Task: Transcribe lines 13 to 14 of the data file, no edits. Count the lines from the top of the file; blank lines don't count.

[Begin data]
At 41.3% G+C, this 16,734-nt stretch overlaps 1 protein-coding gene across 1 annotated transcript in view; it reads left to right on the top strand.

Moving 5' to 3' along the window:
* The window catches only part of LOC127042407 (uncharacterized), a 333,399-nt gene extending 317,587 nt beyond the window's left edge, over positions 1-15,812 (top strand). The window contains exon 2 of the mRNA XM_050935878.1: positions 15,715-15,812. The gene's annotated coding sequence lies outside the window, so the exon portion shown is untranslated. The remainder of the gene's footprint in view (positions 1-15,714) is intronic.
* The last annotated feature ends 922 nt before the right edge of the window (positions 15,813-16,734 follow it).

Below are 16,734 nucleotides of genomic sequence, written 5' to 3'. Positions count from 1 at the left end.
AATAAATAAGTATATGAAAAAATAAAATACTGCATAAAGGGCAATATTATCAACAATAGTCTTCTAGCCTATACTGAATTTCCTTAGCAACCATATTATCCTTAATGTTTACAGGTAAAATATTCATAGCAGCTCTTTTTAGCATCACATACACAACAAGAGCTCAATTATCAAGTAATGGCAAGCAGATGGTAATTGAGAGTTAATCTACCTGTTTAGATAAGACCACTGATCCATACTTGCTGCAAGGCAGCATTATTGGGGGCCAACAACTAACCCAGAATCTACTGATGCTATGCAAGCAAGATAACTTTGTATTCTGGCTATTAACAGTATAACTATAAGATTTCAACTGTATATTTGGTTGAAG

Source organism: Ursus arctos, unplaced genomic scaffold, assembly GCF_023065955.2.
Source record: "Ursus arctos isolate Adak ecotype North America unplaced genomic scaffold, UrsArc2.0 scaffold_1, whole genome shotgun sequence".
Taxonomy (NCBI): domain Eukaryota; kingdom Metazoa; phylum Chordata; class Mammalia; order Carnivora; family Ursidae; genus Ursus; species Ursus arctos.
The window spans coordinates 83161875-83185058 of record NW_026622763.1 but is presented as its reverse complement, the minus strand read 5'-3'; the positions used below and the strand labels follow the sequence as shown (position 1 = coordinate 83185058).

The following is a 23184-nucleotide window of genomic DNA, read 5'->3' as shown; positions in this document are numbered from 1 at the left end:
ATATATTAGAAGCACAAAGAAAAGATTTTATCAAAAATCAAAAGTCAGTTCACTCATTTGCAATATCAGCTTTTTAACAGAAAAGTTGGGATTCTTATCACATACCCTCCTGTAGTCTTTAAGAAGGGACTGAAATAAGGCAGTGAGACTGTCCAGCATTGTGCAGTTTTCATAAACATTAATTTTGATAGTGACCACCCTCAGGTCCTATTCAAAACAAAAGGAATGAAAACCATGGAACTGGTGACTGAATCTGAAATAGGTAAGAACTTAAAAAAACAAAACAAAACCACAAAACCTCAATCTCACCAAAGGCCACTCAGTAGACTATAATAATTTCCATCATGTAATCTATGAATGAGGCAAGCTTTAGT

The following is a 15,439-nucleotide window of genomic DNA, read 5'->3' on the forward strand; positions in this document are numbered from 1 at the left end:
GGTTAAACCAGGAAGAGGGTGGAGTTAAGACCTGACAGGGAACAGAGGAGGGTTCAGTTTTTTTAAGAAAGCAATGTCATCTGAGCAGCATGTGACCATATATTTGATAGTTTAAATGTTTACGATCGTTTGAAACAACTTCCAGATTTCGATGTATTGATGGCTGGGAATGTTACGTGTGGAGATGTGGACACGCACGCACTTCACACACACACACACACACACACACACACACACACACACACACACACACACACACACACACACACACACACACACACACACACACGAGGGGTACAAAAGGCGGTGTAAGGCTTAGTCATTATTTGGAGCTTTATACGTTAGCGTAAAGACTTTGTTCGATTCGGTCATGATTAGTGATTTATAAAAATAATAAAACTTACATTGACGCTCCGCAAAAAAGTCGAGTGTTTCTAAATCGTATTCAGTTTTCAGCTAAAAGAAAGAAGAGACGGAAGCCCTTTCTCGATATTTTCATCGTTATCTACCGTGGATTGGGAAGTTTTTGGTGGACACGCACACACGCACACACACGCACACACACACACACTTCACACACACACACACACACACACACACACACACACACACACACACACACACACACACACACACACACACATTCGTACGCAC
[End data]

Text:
The following is a 15,439-nucleotide window of genomic DNA, read 5'->3' on the forward strand; positions in this document are numbered from 1 at the left end:
GGTTAAACCAGGAAGAGGGTGGAGTTAAGACCTGACAGGGAACAGAGGAGGGTTCAGTTTTTTTAAGAAAGCAATGTCATCTGAGCAGCATGTGACCATATATTTGATAGTTTAAATGTTTACGATCGTTTGAAACAACTTCCAGATTTCGATGTATTGATGGCTGGGAATGTTACGTGTGGAGATGTGGACACGCACGCACTTCACACACACACACACACACACACACACACACACACACACACACACACACACACACACACACACACACACACACACACACACACACGAGGGGTACAAAAGGCGGTGTAAGGCTTAGTCATTATTTGGAGCTTTATACGTTAGCGTAAAGACTTTGTTCGATTCGGTCATGATTAGTGATTTATAAAAATAATAAAACTTACATTGACGCTCCGCAAAAAAGTCGAGTGTTTCTAAATCGTATTCAGTTTTCAGCTAAAAGAAAGAAGAGACGGAAGCCCTTTCTCGATATTTTCATCGTTATCTACCGTGGATTGGGAAGTTTTTGGTGGACACGCACACACGCACACACACGCACACACACACACACTTCACACACACACACACACACACACACACACACACACACACACACACACACACACACACACACACACACACATTCGTACGCAC